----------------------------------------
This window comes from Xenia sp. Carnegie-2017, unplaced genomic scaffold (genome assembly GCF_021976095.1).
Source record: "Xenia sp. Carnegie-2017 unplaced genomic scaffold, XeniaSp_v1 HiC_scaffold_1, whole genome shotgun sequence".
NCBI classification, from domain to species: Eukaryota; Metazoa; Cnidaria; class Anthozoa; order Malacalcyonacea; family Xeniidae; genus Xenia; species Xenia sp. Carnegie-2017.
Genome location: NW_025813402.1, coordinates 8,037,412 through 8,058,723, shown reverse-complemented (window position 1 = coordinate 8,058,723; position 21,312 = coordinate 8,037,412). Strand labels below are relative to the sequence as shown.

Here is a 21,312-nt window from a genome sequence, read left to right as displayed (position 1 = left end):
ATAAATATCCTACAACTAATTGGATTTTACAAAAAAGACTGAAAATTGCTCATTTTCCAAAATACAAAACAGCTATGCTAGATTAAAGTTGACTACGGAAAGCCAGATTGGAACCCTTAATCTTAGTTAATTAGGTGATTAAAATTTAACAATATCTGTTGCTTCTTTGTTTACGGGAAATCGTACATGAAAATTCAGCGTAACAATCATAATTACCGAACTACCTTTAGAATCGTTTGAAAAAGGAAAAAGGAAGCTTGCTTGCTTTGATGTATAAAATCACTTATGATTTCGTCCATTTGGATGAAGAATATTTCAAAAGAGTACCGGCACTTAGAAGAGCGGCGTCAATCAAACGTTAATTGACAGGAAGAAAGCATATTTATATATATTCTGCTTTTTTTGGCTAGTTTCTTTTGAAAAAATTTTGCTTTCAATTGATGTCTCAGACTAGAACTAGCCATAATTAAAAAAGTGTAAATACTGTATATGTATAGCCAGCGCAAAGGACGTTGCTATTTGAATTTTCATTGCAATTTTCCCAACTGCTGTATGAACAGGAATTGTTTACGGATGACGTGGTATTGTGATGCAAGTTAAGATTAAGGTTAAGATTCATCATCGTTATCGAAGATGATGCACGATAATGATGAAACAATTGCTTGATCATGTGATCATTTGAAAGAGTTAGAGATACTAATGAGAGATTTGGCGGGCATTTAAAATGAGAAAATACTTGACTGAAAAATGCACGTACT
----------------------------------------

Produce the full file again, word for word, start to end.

This window comes from Xenia sp. Carnegie-2017, unplaced genomic scaffold (genome assembly GCF_021976095.1).
Source record: "Xenia sp. Carnegie-2017 unplaced genomic scaffold, XeniaSp_v1 HiC_scaffold_1, whole genome shotgun sequence".
NCBI classification, from domain to species: Eukaryota; Metazoa; Cnidaria; class Anthozoa; order Malacalcyonacea; family Xeniidae; genus Xenia; species Xenia sp. Carnegie-2017.
Genome location: NW_025813402.1, coordinates 8,037,412 through 8,058,723, shown reverse-complemented (window position 1 = coordinate 8,058,723; position 21,312 = coordinate 8,037,412). Strand labels below are relative to the sequence as shown.

Here is a 21,312-nt window from a genome sequence, read left to right as displayed (position 1 = left end):
ATAAATATCCTACAACTAATTGGATTTTACAAAAAAGACTGAAAATTGCTCATTTTCCAAAATACAAAACAGCTATGCTAGATTAAAGTTGACTACGGAAAGCCAGATTGGAACCCTTAATCTTAGTTAATTAGGTGATTAAAATTTAACAATATCTGTTGCTTCTTTGTTTACGGGAAATCGTACATGAAAATTCAGCGTAACAATCATAATTACCGAACTACCTTTAGAATCGTTTGAAAAAGGAAAAAGGAAGCTTGCTTGCTTTGATGTATAAAATCACTTATGATTTCGTCCATTTGGATGAAGAATATTTCAAAAGAGTACCGGCACTTAGAAGAGCGGCGTCAATCAAACGTTAATTGACAGGAAGAAAGCATATTTATATATATTCTGCTTTTTTTGGCTAGTTTCTTTTGAAAAAATTTTGCTTTCAATTGATGTCTCAGACTAGAACTAGCCATAATTAAAAAAGTGTAAATACTGTATATGTATAGCCAGCGCAAAGGACGTTGCTATTTGAATTTTCATTGCAATTTTCCCAACTGCTGTATGAACAGGAATTGTTTACGGATGACGTGGTATTGTGATGCAAGTTAAGATTAAGGTTAAGATTCATCATCGTTATCGAAGATGATGCACGATAATGATGAAACAATTGCTTGATCATGTGATCATTTGAAAGAGTTAGAGATACTAATGAGAGATTTGGCGGGCATTTAAAATGAGAAAATACTTGACTGAAAAATGCACGTACT